I’m still thinking about this as I go to bed and as I wake up. Thinking about new ways to present something. Like, I don’t know that I explained that well enough. I’m not sure if it hit the mark that I wanted it to make. Like this morning, trying to explain inertia versus linear growth. I had an image of a large ship going through the ocean. And I said, “OK, the ship’s going 60 miles an hour, and a regular speedboat is going 60 miles an hour next to it. Which of those is harder to stop? Both going the same speed.” And all the sudden people are, like, “Oh, I get it.” And by the way, when you turn the wheel on that cruise ship, how long before you’re actually going to be able to have the ship actually turn? People say, So how long is it going to take to know if we’re making a difference? It can take a long time. I feel like I know what I’m trying to convey. But a lot of the job is figuring out the best way to convey it.
Q: Is there anything that you want people to understand about the pandemic situation that you feel like you haven’t been able to effectively convey so far?
A: The biggest thing is, everyone thinks that this is sort of a linear phenomenon. Let’s see what the number is tomorrow. Let’s see what the number is the day after that. The numbers really don’t matter as much as the pace at which they’re increasing. People will say, We’re doing all this stuff, and the numbers are still going up; it’s not working! But that’s not how you look at it. My own patients – and it’s human nature – don’t like to do things that they don’t see the immediate benefit in. I tell them to eat right and exercise and all that – and then nothing will happen to you as a result. And they say, well, that’s not very inspiring. My whole life as a doctor I’ve been sort of asked to prove a negative for my patients. It’s the same sort of thing here.
The other thing is that people tend to look at this as a very binary thing. Either you live or you die. Right? The general narrative interpreted by people was that 80 percent of people will live, and 20 percent of people are vulnerable – elderly and people with pre-existing conditions. What we’re learning along the way – we don’t have the robust data because this is just three months into this – is that even younger people, if they do get sick, it can have a much longer-lasting impact on them than a lot of people think. Younger people who have recovered will be listed in that binary formula as the recovered population. But you’re finding out that they still have 20 to 30 percent reduced lung function.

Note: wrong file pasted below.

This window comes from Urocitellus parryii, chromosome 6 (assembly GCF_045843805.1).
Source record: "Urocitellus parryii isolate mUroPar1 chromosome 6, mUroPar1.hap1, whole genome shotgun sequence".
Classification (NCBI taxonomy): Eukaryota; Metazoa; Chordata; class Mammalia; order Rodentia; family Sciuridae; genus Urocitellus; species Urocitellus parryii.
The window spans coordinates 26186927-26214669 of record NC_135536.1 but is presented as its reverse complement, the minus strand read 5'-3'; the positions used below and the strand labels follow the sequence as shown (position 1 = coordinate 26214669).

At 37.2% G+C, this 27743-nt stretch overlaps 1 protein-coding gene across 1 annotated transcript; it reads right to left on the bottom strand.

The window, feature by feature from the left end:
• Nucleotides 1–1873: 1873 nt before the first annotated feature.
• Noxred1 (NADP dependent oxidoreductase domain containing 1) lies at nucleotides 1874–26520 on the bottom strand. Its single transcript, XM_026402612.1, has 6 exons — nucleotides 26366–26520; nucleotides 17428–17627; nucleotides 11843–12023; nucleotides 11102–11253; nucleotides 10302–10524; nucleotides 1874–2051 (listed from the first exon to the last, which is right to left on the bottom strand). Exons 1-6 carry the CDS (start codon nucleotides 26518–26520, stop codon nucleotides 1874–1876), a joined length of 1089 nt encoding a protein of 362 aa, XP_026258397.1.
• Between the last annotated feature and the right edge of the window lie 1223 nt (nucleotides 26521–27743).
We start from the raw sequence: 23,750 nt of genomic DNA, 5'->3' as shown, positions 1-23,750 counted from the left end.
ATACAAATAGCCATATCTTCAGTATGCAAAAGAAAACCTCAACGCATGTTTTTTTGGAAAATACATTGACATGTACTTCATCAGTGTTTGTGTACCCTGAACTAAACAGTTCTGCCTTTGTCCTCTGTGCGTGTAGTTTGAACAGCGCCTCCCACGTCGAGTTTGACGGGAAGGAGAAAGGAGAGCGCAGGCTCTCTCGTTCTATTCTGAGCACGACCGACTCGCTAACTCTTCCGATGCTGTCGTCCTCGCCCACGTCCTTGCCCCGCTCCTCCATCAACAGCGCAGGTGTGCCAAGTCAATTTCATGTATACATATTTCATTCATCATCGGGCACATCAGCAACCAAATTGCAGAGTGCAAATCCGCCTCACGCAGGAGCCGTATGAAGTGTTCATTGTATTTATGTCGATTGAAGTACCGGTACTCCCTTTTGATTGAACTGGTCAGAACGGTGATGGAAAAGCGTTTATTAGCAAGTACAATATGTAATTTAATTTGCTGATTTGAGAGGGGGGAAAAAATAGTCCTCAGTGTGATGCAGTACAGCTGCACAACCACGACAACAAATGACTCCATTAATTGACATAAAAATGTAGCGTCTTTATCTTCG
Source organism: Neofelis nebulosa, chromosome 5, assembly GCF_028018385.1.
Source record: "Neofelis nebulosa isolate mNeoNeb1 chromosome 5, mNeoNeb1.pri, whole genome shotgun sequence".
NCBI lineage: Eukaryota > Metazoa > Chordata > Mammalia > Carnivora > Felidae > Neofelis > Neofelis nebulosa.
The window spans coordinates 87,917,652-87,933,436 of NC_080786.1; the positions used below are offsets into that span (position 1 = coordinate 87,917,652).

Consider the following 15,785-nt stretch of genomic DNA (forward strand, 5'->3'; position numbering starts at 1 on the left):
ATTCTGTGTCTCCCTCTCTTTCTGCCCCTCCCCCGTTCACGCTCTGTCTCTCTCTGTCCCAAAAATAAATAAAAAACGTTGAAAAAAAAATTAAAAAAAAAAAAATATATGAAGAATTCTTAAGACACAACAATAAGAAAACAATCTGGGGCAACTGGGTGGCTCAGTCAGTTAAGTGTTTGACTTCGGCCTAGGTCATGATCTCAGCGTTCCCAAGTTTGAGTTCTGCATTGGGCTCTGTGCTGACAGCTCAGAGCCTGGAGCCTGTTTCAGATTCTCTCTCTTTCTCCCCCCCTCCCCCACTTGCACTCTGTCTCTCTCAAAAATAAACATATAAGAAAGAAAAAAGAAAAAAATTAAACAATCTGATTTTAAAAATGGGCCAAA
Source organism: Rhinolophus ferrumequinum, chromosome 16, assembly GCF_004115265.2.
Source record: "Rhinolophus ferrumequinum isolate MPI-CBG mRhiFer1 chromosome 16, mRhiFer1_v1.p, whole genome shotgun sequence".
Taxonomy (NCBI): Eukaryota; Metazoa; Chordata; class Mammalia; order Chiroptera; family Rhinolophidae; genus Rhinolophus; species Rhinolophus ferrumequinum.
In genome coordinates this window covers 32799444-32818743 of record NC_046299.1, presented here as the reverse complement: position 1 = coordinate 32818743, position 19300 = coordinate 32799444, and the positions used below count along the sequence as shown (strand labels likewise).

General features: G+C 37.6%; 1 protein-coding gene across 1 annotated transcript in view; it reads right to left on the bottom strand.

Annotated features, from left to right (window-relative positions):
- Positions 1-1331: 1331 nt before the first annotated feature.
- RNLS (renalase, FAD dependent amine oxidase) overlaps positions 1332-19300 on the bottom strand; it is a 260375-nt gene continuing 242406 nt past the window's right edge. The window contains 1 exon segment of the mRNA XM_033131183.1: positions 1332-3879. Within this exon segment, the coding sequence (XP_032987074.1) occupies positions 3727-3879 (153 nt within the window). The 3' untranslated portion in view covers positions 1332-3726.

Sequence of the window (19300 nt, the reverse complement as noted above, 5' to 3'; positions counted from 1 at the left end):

Then the final thing is that everyone needs to behave as if they have the virus. I’ve talked about these things, but you’re not always sure that people are quite getting it. One difference between television and one-on-one medicine is that I don’t get the feedback. Sometimes through social media you get some sense of it, but it’s still hard to know.
Q: Like you, I also recently had to cancel my 11-year-old’s birthday party because of the virus.
A: I was telling a friend of mine the other day: We had a really good childhood, if you think about it. We were post-Korea, post-Vietnam. The Gulf War wouldn’t happen until 1991. We were in college at that point and didn’t worry about things. And here my kids – our country has been at war since they were born. There have been two significant recessions. Climate change is a real topic of discussion.
You know, my middle child used to be the kid who’d say: All right, so here’s how my life is going to unfold. I’m going to be an architect. I want to have two kids. Here are their names. This is the kind of guy I’m going to marry. I mean, the whole thing. It was a funny dinnertime conversation. A few months ago, I said, “So how’s your plan going?” “It’s not happening,” she said, “because I hear that by the year 2030, the world is likely to end.” I never felt like that when I was a kid.
I don’t know what you told your 11-year-old. But I said, “Tell me about your 8th birthday. What was that like?” She’s, like, “I don’t remember my 8th birthday.” Exactly. You’ll never forget this. You’ll tell your grandkids one day that your 11th birthday was in the middle of the 2019-2020 pandemic. And we made it through that. That’ll be something that we talk about for the rest of our lives.